Eating Disorders at University

What’s the issue?

For many people, starting university is a huge change, which may involve leaving home for the first time, brand new people and experiences, and new social, financial, and academic challenges. For those suffering from an eating disorder, or vulnerable to developing one, it can be a particularly difficult time. Furthermore, while anyone of any age can develop an eating disorder, girls and young women aged 12-20 are at especially high risk.

The Royal College of Psychiatrists (2011), in a section on eating disorders in their landmark report entitled ‘Mental health of students in higher education’, said:

“There is a relatively high prevalence of eating disorders in student populations... Eating disorders such as anorexia nervosa and bulimia nervosa are widely recognised in the student population.”

Our campaign aims

Increased awareness of eating disorders at universities can make a big difference to those suffering or who might develop an eating disorder during their time studying. We intended to raise awareness, as well as learn more about how eating disorders affect those attending university so that we could help universities to better support students suffering.

What we did

We carried out a survey of over 200 people who had been to university and also had an eating disorder to learn more about their experiences. This included people who had recovered before attending university, people who had moved to university with an eating disorder and people who developed an eating disorder while at university.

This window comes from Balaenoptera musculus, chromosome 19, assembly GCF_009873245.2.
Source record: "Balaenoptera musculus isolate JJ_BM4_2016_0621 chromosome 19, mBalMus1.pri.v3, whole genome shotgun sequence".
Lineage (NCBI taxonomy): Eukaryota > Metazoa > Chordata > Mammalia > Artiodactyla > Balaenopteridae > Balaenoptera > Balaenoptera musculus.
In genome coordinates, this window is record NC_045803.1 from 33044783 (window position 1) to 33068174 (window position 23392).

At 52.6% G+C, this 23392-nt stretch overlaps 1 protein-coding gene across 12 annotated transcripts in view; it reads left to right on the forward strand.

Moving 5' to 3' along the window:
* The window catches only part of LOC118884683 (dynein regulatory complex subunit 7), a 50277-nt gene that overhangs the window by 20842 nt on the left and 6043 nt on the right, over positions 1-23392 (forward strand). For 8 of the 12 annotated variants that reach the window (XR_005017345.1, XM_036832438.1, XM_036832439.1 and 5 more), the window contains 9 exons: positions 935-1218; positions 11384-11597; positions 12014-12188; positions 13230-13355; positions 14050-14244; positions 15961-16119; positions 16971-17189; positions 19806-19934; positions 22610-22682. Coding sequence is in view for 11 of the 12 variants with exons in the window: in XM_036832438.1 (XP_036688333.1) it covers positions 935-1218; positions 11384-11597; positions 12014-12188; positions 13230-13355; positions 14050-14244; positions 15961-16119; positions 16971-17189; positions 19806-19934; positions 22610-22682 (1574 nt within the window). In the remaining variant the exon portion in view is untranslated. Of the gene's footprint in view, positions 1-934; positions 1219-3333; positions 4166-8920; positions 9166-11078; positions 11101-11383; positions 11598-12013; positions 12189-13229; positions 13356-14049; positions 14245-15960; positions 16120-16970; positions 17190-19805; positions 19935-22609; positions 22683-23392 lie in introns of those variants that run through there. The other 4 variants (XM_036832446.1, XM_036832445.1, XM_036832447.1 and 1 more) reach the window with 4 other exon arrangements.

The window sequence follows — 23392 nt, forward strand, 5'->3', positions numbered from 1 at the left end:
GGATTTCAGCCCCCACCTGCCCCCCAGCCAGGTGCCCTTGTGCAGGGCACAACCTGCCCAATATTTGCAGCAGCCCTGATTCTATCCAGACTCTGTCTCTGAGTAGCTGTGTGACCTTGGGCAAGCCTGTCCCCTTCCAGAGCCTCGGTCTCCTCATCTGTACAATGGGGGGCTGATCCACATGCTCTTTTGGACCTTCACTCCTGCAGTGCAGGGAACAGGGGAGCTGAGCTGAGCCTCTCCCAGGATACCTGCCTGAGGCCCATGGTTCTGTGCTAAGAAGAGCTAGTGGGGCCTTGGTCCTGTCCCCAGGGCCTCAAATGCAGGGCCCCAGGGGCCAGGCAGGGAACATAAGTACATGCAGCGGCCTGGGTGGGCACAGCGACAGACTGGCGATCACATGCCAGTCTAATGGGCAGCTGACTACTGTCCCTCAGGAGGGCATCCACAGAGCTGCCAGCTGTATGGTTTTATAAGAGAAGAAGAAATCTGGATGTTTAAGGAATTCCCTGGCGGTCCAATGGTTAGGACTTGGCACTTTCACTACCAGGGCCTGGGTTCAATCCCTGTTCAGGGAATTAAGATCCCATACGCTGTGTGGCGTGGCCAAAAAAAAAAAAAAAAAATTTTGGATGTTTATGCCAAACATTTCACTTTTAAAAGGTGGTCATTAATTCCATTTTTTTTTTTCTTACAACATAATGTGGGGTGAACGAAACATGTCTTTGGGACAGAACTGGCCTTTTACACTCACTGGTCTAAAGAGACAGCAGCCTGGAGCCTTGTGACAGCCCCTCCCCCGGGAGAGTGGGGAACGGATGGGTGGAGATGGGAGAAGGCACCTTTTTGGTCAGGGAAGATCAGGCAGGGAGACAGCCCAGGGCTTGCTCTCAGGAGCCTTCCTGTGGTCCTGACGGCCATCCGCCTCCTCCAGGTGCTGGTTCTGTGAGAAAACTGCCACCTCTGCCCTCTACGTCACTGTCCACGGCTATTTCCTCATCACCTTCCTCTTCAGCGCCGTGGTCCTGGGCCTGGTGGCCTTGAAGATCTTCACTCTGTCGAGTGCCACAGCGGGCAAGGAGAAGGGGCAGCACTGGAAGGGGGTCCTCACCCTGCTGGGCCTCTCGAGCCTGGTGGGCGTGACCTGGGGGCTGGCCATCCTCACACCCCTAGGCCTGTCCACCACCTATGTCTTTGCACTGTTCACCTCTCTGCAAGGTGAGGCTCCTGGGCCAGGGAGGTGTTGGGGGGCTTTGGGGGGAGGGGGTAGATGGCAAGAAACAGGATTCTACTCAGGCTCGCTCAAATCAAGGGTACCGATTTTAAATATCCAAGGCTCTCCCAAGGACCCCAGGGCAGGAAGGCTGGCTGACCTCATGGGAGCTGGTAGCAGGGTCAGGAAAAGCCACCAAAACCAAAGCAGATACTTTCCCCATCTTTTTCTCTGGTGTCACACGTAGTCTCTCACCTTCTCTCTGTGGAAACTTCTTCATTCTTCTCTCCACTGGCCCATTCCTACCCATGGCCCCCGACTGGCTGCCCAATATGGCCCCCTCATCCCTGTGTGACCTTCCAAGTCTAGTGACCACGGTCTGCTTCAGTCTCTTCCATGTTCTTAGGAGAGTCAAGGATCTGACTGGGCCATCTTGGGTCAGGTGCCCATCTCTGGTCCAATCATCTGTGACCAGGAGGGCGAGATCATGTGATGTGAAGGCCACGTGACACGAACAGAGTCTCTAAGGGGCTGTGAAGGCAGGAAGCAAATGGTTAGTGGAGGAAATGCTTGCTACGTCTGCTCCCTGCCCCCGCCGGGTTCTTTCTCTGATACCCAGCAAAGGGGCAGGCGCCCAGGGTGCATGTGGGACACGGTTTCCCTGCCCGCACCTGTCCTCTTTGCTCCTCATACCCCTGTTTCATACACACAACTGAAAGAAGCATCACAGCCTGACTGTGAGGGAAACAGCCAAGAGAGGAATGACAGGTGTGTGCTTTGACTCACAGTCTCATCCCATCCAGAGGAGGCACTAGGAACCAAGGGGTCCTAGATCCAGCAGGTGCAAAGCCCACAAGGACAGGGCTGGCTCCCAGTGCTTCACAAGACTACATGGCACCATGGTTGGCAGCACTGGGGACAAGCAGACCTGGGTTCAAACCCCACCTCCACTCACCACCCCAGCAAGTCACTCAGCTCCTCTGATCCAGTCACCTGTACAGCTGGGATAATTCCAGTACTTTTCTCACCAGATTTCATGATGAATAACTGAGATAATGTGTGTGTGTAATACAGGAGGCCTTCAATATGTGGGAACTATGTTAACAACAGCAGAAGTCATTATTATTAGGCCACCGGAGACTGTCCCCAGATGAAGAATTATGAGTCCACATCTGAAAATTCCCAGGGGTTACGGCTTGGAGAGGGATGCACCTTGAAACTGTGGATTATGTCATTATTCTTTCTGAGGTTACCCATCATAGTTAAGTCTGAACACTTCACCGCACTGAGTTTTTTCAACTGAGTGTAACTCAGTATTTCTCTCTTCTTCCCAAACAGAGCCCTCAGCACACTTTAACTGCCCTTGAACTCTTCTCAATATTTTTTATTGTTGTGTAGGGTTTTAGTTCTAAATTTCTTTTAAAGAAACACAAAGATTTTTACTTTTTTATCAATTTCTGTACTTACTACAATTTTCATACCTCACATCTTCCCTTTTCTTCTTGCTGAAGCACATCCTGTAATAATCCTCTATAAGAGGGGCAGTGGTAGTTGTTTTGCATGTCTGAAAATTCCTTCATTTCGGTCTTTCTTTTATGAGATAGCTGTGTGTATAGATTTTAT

We also got in touch with student unions and counselling services with details of how they could provide support to students, as well as researching what information and support they already had in place.

How you can help

We’re continuing to work with universities to help improve the support offered to students. You can get involved by:

  • Distributing our Tips posters, aimed at raising awareness of the early signs of eating disorders, at your university.
  • Contact your university’s counselling service or medical centre to see what information they have in place for people with eating disorders, or who are worried about themselves or someone they know. Just linking to Beat’s Helpline gives people somewhere to turn if they’re feeling concerned.